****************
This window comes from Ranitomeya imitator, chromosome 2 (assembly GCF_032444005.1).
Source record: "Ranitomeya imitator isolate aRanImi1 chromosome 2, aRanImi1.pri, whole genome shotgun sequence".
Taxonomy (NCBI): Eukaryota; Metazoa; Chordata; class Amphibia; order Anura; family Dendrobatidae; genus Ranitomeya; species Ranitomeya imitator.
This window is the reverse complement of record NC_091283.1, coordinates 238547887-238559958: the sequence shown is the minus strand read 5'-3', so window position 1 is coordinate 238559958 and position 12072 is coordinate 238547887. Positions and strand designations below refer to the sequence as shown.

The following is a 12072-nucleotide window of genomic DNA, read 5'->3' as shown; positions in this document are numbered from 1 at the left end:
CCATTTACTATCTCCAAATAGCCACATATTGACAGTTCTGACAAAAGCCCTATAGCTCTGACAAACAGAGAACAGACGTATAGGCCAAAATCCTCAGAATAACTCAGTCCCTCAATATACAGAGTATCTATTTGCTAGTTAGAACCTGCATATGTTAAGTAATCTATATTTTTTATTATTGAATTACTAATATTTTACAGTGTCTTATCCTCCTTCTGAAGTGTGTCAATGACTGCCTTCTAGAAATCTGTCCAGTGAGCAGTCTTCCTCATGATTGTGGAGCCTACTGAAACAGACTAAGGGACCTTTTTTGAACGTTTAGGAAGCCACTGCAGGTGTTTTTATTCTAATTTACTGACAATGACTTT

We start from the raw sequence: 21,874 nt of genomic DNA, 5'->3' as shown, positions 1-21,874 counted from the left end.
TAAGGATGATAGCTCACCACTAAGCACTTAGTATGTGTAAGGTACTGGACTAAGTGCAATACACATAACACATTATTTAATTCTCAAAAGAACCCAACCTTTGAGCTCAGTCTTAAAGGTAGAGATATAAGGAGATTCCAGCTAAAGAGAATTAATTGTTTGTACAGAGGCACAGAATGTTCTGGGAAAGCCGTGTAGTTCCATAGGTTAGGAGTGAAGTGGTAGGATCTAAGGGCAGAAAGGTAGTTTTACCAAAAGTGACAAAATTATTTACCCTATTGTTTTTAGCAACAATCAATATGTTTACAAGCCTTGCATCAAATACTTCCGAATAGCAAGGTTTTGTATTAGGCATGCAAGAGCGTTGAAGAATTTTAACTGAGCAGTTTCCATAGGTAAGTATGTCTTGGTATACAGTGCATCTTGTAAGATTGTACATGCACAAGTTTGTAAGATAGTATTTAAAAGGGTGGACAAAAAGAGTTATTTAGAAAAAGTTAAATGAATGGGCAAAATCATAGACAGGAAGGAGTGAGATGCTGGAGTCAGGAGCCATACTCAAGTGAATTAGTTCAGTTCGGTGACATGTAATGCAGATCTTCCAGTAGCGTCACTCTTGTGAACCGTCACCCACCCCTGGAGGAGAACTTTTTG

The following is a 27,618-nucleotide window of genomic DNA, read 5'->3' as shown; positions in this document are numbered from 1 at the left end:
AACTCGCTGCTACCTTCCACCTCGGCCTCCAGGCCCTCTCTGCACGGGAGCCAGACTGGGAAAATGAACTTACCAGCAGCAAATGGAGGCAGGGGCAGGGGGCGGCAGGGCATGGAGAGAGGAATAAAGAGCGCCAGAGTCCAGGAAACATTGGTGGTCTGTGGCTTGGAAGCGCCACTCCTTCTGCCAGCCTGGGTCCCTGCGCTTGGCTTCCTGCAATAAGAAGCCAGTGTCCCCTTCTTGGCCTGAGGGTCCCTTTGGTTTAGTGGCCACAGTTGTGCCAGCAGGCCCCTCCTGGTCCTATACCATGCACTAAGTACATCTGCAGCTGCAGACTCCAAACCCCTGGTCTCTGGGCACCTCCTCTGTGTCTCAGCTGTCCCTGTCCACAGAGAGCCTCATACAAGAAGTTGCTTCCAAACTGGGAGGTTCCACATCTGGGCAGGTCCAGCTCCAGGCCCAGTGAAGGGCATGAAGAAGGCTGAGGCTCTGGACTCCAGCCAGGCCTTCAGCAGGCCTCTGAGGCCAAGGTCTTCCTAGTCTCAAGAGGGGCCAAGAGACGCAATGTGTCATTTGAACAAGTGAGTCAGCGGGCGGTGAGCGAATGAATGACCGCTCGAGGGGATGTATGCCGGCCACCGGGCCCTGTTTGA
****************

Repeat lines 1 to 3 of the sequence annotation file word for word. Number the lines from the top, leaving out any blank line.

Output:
This window comes from Ranitomeya imitator, chromosome 2 (assembly GCF_032444005.1).
Source record: "Ranitomeya imitator isolate aRanImi1 chromosome 2, aRanImi1.pri, whole genome shotgun sequence".
Taxonomy (NCBI): Eukaryota; Metazoa; Chordata; class Amphibia; order Anura; family Dendrobatidae; genus Ranitomeya; species Ranitomeya imitator.